to only ever doing those things. The creative business is about much more than
following five or ten simple steps, it always has been.
What I think might be the better approach is to not forget the other hundred and one skills that were
already needed pre-pandemic to run a successful business. Sure the life
preserver is welcome in a storm, but I think I would much rather prefer to know
exactly where the lifeboats are too.
|Blue Jean Mountains by Mark Taylor – More new artwork!|
Whilst most businesses won’t
be openly sharing what their business intelligence is telling them about what
skills are needed in a pandemic and post-pandemic world for fear of also giving
away an advantage to their competitors, most businesses are already showing
their hand as to what skills they think they need without even realising it.
When a business posts an
advert to fill an employment vacancy, they’re also listing the most desirable
skills that the candidate should have. This is a really good indicator that
allows us to figure out how businesses are thinking they should be responding
to the pandemic and the economic uncertainty that comes with it. If other
businesses are focussed on doing something very specific to engage their
market, I think we really need to be doing whatever that thing is too.
Once again, as with the data
over the past three articles, I looked at UK data sets but this time focussing
on job posting analytics that identified the key skills that businesses were on
the lookout for across all occupations and all industries between December 2019
and December 2020.
The total number of job
postings was some 54.87million, but the number of unique job postings equated
to only 10.69million. Why the discrepancy? Most jobs are posted multiple times
in different places, so the posting intensity is 5:1, or 5 job postings for
every job available.
How does this compare to your
territory? Once again, the data sets from other countries aren’t as accessible
to me as the UK one that I use is. Some countries collect data in a similar way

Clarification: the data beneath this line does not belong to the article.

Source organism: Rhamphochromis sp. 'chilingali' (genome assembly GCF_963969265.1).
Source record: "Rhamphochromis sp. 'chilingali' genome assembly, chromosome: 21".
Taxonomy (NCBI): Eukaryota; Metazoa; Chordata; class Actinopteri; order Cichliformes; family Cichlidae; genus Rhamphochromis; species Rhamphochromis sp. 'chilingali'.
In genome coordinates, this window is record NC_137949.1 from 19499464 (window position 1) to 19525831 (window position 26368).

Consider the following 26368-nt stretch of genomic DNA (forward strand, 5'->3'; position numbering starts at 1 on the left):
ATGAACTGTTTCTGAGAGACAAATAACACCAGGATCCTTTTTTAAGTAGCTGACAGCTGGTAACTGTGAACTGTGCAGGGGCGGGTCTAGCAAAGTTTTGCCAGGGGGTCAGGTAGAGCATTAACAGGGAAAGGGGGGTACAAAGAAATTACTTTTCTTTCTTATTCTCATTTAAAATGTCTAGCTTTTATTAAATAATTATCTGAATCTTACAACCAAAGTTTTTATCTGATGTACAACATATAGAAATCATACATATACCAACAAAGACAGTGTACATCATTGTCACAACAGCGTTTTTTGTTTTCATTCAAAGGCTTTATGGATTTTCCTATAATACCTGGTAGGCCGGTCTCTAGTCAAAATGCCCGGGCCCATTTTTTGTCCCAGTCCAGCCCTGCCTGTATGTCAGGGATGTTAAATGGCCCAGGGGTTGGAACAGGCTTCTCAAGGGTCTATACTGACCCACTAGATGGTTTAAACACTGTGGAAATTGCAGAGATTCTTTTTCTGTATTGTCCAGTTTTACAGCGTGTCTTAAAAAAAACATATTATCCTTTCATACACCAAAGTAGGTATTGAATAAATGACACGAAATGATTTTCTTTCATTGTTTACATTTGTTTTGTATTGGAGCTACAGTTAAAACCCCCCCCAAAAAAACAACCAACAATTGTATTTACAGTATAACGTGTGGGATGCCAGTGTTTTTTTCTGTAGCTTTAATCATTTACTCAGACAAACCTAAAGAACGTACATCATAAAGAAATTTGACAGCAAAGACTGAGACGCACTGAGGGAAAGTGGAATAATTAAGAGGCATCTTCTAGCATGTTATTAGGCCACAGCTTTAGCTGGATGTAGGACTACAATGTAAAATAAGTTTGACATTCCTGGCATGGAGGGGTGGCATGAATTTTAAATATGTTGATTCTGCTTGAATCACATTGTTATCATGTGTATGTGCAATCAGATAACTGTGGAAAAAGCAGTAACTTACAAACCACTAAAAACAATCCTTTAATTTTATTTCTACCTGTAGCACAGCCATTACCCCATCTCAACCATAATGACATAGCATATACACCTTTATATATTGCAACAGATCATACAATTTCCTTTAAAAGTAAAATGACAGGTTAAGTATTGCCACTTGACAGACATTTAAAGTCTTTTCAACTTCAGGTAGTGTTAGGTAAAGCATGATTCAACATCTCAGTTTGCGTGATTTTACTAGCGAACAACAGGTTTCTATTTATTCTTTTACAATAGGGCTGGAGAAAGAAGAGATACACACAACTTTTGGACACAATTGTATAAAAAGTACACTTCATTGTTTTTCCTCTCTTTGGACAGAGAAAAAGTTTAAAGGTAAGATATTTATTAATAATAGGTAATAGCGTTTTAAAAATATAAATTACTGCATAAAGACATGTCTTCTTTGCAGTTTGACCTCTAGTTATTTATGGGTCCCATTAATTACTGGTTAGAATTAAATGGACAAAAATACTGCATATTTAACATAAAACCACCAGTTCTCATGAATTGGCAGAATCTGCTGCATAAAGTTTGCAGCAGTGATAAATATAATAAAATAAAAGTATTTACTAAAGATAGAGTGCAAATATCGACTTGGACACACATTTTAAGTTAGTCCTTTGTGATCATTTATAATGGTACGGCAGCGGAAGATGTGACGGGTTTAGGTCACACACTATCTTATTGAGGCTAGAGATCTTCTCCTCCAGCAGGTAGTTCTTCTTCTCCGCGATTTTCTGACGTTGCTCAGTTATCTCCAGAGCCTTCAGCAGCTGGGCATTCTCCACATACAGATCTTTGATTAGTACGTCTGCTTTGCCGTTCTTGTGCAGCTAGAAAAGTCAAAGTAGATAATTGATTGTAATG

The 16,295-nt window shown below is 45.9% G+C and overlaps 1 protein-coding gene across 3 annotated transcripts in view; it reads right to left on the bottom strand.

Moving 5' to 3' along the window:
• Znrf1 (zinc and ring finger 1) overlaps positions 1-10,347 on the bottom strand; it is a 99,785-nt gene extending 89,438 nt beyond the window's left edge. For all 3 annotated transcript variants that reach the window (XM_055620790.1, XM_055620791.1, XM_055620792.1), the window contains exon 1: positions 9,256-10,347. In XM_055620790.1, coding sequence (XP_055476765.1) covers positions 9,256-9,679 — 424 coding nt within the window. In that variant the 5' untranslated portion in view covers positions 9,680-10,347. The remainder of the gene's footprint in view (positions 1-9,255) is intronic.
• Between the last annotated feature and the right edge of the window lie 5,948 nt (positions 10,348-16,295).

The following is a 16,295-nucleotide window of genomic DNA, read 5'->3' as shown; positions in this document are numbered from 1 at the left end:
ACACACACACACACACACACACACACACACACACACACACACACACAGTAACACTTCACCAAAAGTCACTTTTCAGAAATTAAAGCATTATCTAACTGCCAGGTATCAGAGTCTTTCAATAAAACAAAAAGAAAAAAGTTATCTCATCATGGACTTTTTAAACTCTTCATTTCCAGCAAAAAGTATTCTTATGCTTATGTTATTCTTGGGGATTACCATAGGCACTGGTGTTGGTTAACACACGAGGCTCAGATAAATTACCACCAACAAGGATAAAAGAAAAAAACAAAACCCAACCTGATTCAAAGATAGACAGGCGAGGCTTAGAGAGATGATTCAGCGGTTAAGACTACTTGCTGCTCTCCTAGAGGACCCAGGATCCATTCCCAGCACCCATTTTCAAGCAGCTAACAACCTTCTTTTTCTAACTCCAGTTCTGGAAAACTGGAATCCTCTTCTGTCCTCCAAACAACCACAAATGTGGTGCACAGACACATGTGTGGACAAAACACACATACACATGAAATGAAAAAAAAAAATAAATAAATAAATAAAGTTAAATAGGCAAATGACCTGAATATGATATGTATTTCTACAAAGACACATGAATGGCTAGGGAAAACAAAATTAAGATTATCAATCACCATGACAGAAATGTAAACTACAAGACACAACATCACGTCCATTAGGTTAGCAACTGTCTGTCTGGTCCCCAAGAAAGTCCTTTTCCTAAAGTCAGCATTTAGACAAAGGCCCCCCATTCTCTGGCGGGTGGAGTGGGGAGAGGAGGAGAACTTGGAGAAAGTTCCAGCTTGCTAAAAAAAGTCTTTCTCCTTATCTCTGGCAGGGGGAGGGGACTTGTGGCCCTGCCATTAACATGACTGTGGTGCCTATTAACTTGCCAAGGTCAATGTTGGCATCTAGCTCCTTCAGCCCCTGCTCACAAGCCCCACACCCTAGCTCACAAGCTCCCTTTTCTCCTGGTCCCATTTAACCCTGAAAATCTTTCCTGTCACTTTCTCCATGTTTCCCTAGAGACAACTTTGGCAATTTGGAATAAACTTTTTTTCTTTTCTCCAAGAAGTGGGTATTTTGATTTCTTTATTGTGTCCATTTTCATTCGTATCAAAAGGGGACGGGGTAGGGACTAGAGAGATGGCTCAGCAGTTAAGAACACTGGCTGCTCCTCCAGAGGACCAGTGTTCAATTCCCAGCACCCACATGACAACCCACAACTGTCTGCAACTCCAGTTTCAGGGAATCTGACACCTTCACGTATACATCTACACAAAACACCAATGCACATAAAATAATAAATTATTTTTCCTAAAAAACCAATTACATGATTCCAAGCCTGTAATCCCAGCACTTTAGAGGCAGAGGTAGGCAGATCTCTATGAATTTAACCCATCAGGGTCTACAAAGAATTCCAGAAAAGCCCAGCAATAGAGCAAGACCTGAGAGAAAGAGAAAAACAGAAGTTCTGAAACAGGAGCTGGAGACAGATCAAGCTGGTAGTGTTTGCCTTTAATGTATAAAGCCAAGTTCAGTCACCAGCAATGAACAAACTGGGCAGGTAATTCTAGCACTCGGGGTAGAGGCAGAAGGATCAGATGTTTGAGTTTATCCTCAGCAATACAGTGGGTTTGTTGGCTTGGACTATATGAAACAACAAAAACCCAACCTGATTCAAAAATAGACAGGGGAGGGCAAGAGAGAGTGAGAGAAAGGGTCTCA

to the way, data is gathered in the UK and some countries and regions might have
their own version of the Office for National Statistics (ONS) or a similar entity
within government that collects and collates the data so that it can be
interpreted in the right way.
Some countries and governments
publish this data online, but it’s then often aggregated by third-parties which
isn’t always accessible, and this data, regardless of its country of origin or
its source is generally on the expensive end of not cheap to access, but this
is also where we get the business intelligence we need, directly from the
proverbial horse’s mouth which is generally a much better way of finding out
The data I have been using
throughout this series is modelled through a top-end commercial employment
market intelligence tool that uses a range of structured and unstructured data
sources to formulate a series of economic projections, it also comes with a
high-end price tag, but needs must, and that’s another reason why I had to
select only one region-specific tool.
Whilst the data is UK centric,
the anecdotal, and in comparison, a small volume of formal data from other regions
and territories that I could find, and from literally pouring through more than
300 overseas job postings manually, I began to get a clear steer that broadly
similar economies in geographically disparate locations wouldn’t be too
different. Skills needs are often more similar than you would think, regardless
of where the skills are needed.